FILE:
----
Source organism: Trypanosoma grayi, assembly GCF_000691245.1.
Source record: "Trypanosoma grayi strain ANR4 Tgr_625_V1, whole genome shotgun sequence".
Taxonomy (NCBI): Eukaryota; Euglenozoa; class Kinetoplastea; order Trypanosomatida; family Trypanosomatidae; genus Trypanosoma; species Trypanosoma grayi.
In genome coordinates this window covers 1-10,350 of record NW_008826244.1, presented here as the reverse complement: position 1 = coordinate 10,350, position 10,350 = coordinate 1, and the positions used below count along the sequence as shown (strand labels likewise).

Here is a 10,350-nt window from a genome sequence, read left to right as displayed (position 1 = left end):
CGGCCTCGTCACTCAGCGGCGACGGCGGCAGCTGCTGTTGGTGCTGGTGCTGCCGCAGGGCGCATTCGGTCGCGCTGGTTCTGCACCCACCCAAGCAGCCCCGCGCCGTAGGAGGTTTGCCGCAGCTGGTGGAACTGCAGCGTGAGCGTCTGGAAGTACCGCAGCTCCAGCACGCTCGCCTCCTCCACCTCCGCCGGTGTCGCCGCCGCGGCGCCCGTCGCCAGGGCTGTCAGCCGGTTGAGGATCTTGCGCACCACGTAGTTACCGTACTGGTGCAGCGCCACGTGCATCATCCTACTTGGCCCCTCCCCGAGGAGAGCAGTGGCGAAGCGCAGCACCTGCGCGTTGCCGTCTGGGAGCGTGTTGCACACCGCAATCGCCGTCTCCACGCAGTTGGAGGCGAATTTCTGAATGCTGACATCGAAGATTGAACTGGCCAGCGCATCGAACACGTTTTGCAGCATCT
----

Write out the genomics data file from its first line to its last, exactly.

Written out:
Source organism: Trypanosoma grayi, assembly GCF_000691245.1.
Source record: "Trypanosoma grayi strain ANR4 Tgr_625_V1, whole genome shotgun sequence".
Taxonomy (NCBI): Eukaryota; Euglenozoa; class Kinetoplastea; order Trypanosomatida; family Trypanosomatidae; genus Trypanosoma; species Trypanosoma grayi.
In genome coordinates this window covers 1-10,350 of record NW_008826244.1, presented here as the reverse complement: position 1 = coordinate 10,350, position 10,350 = coordinate 1, and the positions used below count along the sequence as shown (strand labels likewise).

Here is a 10,350-nt window from a genome sequence, read left to right as displayed (position 1 = left end):
CGGCCTCGTCACTCAGCGGCGACGGCGGCAGCTGCTGTTGGTGCTGGTGCTGCCGCAGGGCGCATTCGGTCGCGCTGGTTCTGCACCCACCCAAGCAGCCCCGCGCCGTAGGAGGTTTGCCGCAGCTGGTGGAACTGCAGCGTGAGCGTCTGGAAGTACCGCAGCTCCAGCACGCTCGCCTCCTCCACCTCCGCCGGTGTCGCCGCCGCGGCGCCCGTCGCCAGGGCTGTCAGCCGGTTGAGGATCTTGCGCACCACGTAGTTACCGTACTGGTGCAGCGCCACGTGCATCATCCTACTTGGCCCCTCCCCGAGGAGAGCAGTGGCGAAGCGCAGCACCTGCGCGTTGCCGTCTGGGAGCGTGTTGCACACCGCAATCGCCGTCTCCACGCAGTTGGAGGCGAATTTCTGAATGCTGACATCGAAGATTGAACTGGCCAGCGCATCGAACACGTTTTGCAGCATCT